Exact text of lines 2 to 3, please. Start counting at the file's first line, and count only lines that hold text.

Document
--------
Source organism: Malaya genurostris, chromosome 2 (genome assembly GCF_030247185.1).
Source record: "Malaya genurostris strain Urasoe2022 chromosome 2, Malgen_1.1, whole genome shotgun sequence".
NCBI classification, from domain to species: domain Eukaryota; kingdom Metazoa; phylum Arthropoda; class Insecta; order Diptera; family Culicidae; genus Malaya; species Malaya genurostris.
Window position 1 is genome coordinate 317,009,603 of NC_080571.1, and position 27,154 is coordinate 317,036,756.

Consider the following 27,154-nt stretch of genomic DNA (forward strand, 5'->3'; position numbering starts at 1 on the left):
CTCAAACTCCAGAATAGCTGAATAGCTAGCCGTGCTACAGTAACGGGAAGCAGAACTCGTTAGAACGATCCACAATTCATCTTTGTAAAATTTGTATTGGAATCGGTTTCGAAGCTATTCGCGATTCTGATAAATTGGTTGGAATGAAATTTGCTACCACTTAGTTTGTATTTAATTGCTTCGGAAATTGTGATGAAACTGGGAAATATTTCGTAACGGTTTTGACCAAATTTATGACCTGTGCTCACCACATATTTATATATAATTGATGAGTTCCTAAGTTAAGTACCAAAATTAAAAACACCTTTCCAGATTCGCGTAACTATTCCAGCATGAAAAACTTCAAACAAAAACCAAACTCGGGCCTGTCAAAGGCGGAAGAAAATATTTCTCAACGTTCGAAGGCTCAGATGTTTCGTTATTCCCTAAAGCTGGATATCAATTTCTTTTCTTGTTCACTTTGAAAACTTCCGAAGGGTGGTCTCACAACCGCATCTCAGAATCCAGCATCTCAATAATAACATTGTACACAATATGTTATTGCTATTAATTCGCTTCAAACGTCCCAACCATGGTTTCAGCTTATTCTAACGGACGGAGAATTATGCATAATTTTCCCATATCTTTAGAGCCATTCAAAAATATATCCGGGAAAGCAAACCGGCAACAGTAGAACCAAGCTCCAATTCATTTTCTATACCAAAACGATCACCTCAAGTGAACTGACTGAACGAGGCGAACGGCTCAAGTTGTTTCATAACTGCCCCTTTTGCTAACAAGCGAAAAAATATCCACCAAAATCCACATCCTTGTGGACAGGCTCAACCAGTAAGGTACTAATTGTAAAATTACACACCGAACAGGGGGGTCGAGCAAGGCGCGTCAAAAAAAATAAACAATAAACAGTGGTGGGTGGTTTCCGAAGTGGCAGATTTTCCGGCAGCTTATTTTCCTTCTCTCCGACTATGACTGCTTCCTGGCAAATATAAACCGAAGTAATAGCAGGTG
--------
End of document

Source record: "Malaya genurostris strain Urasoe2022 chromosome 2, Malgen_1.1, whole genome shotgun sequence".
NCBI classification, from domain to species: domain Eukaryota; kingdom Metazoa; phylum Arthropoda; class Insecta; order Diptera; family Culicidae; genus Malaya; species Malaya genurostris.